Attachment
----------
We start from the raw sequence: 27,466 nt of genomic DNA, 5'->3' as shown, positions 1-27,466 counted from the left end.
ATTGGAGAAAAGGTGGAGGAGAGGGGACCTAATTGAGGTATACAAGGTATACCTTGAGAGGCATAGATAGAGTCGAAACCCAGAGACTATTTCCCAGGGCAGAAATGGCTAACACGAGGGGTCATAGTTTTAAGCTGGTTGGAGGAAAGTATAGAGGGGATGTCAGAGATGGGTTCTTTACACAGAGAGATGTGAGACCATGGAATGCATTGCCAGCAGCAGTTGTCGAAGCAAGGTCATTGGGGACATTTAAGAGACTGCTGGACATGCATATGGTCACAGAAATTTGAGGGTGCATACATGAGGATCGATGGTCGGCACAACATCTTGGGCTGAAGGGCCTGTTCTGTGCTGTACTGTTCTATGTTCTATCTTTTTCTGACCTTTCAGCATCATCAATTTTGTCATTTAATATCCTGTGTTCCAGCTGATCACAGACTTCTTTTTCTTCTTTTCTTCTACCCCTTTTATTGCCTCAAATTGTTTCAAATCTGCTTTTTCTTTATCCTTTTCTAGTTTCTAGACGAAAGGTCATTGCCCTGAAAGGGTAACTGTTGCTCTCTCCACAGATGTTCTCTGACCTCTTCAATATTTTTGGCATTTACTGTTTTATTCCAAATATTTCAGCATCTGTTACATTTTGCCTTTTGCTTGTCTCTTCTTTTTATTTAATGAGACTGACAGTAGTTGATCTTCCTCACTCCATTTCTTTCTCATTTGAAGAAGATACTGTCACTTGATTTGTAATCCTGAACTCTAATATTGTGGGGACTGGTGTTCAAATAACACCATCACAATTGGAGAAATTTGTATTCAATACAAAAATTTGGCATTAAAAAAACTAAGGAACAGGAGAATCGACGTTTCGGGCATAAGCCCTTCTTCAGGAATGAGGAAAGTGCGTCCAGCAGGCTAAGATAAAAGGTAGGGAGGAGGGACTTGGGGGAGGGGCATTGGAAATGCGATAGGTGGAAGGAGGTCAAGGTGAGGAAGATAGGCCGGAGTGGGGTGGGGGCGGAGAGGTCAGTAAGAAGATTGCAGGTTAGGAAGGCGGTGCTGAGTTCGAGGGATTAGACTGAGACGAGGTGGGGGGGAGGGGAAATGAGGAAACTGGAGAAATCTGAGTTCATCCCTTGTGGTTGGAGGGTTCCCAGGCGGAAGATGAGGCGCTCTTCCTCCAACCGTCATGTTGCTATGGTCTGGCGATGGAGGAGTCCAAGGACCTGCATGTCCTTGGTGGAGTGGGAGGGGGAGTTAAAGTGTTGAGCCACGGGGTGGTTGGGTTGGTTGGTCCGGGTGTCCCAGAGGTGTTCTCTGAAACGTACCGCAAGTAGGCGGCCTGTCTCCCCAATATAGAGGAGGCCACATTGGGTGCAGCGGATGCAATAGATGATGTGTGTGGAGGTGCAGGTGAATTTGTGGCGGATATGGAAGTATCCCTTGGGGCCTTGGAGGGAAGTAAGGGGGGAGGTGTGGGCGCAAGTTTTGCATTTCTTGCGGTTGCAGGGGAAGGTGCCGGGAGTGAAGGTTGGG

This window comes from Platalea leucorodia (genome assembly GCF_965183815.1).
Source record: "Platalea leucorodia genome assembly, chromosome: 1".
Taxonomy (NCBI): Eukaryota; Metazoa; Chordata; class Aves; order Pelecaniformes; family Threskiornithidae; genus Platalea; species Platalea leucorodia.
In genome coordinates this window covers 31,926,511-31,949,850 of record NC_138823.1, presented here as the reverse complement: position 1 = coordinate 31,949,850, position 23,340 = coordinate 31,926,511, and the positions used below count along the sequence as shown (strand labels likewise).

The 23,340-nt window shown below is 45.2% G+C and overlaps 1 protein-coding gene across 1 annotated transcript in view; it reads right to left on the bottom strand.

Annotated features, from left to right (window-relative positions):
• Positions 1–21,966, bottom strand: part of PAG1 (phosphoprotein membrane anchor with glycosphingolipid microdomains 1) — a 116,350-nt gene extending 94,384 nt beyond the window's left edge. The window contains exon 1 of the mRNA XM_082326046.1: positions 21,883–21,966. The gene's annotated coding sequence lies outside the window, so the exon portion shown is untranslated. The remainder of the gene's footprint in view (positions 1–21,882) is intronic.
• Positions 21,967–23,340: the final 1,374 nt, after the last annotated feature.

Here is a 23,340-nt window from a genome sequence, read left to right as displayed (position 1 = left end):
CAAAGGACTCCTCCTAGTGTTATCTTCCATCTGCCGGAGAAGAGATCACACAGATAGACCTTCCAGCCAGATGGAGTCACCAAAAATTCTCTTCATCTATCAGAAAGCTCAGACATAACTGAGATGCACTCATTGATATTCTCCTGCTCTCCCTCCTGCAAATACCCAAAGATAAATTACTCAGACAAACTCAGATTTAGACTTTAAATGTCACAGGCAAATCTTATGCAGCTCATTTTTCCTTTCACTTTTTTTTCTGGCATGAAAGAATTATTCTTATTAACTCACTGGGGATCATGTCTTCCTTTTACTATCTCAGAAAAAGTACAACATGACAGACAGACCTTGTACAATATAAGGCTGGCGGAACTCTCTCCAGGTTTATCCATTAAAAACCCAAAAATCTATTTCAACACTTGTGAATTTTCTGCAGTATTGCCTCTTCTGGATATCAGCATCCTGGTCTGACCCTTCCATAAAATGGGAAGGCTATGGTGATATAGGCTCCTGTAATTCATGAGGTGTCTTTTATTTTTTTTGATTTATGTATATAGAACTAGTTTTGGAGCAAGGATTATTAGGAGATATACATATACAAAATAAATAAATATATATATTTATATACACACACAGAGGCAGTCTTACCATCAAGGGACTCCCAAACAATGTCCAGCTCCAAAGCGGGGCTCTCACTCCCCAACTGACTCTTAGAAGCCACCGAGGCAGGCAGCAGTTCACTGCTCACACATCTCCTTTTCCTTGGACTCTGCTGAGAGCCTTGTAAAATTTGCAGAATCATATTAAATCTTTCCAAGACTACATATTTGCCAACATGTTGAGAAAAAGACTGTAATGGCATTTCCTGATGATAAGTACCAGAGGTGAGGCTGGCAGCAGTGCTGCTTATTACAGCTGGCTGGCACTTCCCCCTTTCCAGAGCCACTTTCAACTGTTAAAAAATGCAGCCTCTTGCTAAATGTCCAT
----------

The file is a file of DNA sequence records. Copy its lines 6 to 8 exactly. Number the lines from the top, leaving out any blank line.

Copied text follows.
In genome coordinates this window covers 31,926,511-31,949,850 of record NC_138823.1, presented here as the reverse complement: position 1 = coordinate 31,949,850, position 23,340 = coordinate 31,926,511, and the positions used below count along the sequence as shown (strand labels likewise).

The 23,340-nt window shown below is 45.2% G+C and overlaps 1 protein-coding gene across 1 annotated transcript in view; it reads right to left on the bottom strand.

Annotated features, from left to right (window-relative positions):